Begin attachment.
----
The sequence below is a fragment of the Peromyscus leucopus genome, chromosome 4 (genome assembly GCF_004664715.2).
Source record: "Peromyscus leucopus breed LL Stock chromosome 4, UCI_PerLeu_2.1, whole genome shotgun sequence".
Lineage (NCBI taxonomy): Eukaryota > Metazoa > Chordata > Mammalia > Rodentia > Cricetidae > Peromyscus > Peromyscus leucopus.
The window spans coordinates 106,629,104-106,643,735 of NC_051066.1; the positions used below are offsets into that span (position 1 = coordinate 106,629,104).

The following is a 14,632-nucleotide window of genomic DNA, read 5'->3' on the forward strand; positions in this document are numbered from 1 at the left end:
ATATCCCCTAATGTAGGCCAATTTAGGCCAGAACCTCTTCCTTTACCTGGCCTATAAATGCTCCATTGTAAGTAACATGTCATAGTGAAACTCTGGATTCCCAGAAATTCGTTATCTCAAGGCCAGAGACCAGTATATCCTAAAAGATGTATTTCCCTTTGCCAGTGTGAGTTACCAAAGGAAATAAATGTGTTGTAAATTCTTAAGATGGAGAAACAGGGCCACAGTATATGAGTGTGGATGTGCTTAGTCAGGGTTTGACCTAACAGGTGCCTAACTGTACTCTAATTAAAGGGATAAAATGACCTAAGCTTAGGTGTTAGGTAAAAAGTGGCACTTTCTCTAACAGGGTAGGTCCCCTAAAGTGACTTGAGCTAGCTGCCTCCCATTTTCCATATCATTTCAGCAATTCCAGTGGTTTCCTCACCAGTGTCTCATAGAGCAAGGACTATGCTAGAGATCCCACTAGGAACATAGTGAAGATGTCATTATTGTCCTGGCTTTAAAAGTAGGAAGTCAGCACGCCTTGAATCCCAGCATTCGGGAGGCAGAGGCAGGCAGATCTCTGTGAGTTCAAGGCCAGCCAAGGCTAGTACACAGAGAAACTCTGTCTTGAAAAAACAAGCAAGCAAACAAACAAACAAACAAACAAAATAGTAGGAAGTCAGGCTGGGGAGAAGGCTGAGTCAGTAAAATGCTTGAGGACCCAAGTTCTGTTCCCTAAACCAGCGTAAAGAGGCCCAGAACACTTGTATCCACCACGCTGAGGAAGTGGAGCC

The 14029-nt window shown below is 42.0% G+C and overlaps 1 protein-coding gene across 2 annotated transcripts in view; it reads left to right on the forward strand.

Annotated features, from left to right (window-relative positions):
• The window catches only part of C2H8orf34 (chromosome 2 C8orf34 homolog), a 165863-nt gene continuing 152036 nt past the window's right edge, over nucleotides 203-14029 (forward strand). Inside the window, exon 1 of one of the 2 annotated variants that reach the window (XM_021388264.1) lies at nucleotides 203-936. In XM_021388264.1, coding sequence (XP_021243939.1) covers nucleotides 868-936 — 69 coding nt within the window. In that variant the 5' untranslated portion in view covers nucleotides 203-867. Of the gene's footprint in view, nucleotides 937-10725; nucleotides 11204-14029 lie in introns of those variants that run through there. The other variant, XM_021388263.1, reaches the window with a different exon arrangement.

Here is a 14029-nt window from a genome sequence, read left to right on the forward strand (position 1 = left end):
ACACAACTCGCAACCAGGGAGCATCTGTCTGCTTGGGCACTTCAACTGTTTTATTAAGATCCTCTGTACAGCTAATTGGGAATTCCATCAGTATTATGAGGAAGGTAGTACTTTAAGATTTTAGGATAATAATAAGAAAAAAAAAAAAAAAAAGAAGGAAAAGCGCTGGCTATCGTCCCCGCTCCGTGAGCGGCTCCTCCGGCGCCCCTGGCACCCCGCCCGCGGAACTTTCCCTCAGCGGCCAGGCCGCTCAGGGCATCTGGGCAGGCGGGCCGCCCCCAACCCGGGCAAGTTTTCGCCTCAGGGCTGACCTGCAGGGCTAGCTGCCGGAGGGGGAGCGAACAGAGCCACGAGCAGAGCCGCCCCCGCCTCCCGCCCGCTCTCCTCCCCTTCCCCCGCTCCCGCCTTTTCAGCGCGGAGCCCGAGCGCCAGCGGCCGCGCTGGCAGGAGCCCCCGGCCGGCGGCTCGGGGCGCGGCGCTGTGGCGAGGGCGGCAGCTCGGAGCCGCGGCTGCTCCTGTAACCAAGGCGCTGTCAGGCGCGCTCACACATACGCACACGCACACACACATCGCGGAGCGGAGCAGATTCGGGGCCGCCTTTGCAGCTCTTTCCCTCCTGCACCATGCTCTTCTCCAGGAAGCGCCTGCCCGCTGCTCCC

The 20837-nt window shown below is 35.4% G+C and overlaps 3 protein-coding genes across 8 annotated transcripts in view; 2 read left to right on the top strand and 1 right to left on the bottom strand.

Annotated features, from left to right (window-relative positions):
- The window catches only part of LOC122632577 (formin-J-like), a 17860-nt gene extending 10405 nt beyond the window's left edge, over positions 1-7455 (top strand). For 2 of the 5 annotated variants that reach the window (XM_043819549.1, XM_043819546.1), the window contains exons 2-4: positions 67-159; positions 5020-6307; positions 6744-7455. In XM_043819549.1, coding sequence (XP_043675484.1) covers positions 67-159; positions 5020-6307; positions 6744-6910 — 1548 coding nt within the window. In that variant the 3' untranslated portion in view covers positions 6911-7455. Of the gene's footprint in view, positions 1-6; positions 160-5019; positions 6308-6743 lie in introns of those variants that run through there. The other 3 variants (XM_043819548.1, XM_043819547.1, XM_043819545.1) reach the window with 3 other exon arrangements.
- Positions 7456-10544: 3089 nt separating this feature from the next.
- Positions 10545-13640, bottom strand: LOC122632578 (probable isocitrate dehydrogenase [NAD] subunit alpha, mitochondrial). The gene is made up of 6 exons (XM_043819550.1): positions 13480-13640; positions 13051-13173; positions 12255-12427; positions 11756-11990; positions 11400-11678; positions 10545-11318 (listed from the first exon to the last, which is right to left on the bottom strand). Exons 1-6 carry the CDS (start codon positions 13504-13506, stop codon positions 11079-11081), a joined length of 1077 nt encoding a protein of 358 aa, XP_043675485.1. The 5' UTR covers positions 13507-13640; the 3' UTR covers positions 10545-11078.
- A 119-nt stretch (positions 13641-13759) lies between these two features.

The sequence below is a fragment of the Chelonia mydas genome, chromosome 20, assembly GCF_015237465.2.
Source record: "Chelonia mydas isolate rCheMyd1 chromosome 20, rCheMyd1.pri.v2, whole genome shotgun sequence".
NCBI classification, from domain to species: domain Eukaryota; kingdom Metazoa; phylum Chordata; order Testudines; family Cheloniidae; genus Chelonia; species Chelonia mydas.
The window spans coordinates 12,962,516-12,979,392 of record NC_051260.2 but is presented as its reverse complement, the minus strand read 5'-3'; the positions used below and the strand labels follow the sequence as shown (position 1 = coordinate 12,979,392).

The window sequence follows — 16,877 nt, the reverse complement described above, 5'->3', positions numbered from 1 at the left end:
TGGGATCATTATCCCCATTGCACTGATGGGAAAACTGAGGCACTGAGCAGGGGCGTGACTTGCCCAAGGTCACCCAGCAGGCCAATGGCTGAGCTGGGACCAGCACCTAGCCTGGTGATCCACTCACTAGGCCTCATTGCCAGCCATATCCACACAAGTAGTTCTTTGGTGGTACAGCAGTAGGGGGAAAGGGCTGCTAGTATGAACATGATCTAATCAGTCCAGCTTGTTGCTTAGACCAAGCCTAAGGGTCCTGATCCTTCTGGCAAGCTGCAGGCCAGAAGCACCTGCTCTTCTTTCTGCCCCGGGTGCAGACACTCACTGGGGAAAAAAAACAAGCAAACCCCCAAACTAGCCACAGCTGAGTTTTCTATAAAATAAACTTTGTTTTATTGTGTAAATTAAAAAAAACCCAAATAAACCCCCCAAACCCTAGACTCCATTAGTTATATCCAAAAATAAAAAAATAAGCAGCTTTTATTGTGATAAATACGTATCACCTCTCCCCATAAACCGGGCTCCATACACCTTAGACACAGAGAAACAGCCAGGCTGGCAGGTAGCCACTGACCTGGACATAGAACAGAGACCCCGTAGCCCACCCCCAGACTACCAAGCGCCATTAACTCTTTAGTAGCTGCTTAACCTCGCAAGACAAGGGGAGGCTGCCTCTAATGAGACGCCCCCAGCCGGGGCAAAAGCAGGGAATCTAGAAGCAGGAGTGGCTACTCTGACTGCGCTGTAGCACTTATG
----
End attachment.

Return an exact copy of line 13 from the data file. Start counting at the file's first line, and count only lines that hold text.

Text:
Annotated features, from left to right (window-relative positions):